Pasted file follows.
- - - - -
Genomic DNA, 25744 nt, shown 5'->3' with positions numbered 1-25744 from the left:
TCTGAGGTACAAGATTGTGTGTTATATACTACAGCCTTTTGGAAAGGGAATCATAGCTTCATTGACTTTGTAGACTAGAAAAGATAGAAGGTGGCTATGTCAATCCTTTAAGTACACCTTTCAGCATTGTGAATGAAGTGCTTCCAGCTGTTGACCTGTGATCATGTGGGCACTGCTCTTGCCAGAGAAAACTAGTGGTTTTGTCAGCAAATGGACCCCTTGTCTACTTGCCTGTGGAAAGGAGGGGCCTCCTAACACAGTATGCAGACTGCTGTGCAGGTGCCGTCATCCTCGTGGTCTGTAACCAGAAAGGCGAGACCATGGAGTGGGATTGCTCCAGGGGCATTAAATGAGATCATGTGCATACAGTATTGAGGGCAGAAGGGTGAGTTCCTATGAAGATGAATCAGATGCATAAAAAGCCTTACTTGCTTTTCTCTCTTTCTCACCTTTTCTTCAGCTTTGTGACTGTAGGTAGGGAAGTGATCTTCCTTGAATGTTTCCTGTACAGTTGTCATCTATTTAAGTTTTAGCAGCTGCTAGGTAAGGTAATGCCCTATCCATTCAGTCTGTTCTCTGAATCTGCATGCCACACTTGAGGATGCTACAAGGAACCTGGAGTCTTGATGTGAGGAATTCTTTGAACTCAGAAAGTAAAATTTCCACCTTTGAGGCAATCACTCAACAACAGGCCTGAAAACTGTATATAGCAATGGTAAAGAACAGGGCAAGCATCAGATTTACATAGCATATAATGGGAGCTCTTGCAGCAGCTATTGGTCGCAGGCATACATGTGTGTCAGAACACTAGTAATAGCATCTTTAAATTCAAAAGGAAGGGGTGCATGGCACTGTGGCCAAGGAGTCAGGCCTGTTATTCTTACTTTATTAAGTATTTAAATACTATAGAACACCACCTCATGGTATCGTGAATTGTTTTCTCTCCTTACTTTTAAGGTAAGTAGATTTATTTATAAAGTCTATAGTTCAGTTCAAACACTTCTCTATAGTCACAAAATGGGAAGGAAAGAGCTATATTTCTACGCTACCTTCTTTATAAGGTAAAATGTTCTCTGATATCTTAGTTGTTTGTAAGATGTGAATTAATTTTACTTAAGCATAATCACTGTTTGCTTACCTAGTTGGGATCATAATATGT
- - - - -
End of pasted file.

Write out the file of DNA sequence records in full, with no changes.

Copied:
Genomic DNA, 25744 nt, shown 5'->3' with positions numbered 1-25744 from the left:
TCTGAGGTACAAGATTGTGTGTTATATACTACAGCCTTTTGGAAAGGGAATCATAGCTTCATTGACTTTGTAGACTAGAAAAGATAGAAGGTGGCTATGTCAATCCTTTAAGTACACCTTTCAGCATTGTGAATGAAGTGCTTCCAGCTGTTGACCTGTGATCATGTGGGCACTGCTCTTGCCAGAGAAAACTAGTGGTTTTGTCAGCAAATGGACCCCTTGTCTACTTGCCTGTGGAAAGGAGGGGCCTCCTAACACAGTATGCAGACTGCTGTGCAGGTGCCGTCATCCTCGTGGTCTGTAACCAGAAAGGCGAGACCATGGAGTGGGATTGCTCCAGGGGCATTAAATGAGATCATGTGCATACAGTATTGAGGGCAGAAGGGTGAGTTCCTATGAAGATGAATCAGATGCATAAAAAGCCTTACTTGCTTTTCTCTCTTTCTCACCTTTTCTTCAGCTTTGTGACTGTAGGTAGGGAAGTGATCTTCCTTGAATGTTTCCTGTACAGTTGTCATCTATTTAAGTTTTAGCAGCTGCTAGGTAAGGTAATGCCCTATCCATTCAGTCTGTTCTCTGAATCTGCATGCCACACTTGAGGATGCTACAAGGAACCTGGAGTCTTGATGTGAGGAATTCTTTGAACTCAGAAAGTAAAATTTCCACCTTTGAGGCAATCACTCAACAACAGGCCTGAAAACTGTATATAGCAATGGTAAAGAACAGGGCAAGCATCAGATTTACATAGCATATAATGGGAGCTCTTGCAGCAGCTATTGGTCGCAGGCATACATGTGTGTCAGAACACTAGTAATAGCATCTTTAAATTCAAAAGGAAGGGGTGCATGGCACTGTGGCCAAGGAGTCAGGCCTGTTATTCTTACTTTATTAAGTATTTAAATACTATAGAACACCACCTCATGGTATCGTGAATTGTTTTCTCTCCTTACTTTTAAGGTAAGTAGATTTATTTATAAAGTCTATAGTTCAGTTCAAACACTTCTCTATAGTCACAAAATGGGAAGGAAAGAGCTATATTTCTACGCTACCTTCTTTATAAGGTAAAATGTTCTCTGATATCTTAGTTGTTTGTAAGATGTGAATTAATTTTACTTAAGCATAATCACTGTTTGCTTACCTAGTTGGGATCATAATATGT